Sometimes learning about a medical condition is like taking a sip of water from a fire hydrant. Diabetes is one of those topics that is so wide-reaching, some physicians limit their practice to JUST taking care of diabetic patients and its complications. The training both Drs. Peffley and Lucas received in Bremerton was strong in diabetic management.
All efforts are made to avoid medication, encouraging the patient to make significant lifestyle changes to control sugar. When necessary, both oral medications and insulin have their place in diabetic control. Our goal, of course, is to prevent premature heart attack and stroke, preserve eyesight and kidney function, and prevent hand/foot numbess which can lead to wounds/infections/amputations. We will provide a few resources from which patients can launch their educational efforts.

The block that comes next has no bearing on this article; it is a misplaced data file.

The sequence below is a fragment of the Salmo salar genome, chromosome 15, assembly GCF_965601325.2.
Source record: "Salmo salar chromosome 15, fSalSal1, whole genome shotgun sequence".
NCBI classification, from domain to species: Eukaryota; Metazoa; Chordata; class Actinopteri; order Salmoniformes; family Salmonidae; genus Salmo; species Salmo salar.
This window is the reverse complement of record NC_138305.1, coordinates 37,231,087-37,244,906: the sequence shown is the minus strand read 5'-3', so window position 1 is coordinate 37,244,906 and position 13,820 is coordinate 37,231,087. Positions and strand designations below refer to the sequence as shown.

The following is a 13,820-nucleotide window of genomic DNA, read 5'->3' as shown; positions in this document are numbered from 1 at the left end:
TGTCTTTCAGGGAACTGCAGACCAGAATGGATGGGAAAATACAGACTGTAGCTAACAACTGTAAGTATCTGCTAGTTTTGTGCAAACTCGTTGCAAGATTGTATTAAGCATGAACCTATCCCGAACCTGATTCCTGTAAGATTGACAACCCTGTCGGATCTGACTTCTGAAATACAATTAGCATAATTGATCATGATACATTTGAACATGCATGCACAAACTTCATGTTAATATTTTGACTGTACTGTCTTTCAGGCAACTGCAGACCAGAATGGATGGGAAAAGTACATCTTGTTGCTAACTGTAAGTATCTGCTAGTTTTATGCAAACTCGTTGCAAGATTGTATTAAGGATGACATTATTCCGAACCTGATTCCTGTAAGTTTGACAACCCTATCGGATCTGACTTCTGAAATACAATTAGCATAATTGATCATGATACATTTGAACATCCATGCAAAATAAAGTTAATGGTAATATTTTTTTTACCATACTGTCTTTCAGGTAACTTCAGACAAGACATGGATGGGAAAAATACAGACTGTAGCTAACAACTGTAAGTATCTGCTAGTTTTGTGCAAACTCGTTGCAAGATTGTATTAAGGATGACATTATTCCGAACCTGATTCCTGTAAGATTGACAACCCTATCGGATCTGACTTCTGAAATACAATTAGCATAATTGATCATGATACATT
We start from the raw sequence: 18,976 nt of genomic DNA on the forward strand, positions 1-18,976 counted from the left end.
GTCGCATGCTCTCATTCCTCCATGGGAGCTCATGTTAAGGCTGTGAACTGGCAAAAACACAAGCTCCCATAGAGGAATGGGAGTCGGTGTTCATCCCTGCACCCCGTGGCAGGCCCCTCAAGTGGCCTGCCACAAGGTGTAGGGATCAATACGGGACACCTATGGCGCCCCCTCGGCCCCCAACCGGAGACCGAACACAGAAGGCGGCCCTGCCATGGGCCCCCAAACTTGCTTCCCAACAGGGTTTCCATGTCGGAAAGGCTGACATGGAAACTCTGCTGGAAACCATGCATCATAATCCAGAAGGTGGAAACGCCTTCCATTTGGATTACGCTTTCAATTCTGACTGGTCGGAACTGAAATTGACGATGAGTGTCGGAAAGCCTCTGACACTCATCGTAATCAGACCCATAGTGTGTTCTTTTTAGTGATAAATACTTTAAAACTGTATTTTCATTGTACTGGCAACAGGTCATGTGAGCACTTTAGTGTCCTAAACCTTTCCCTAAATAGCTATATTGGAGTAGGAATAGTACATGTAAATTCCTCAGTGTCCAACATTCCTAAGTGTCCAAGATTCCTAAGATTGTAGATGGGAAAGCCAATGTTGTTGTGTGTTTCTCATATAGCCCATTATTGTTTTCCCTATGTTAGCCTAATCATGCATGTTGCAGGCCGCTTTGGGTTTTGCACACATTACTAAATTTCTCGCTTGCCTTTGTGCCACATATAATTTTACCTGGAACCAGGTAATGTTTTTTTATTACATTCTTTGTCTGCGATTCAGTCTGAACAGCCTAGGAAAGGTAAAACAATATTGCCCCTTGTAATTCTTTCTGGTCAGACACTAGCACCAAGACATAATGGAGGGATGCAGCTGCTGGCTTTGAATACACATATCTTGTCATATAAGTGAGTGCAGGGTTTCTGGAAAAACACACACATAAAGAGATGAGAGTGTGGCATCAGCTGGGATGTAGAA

HbA1c is code for "Hemoglobin A1c" or just A1c. This measures your body's average blood glucose (sugar) in a 24 hour period over a total of 3 months. Whereas patients can "cheat" to get great finger stick blood sugar numbers, a patient would have to be "good" with their sugars for three months in a row to get a good A1c. "Normal" is under 6.0 (glucose average of 113). The American Diabetes Association set a goal fo patient to get under 7 (glucose average of 147). The higher the A1c, the higher the risk of the complications mentioned above.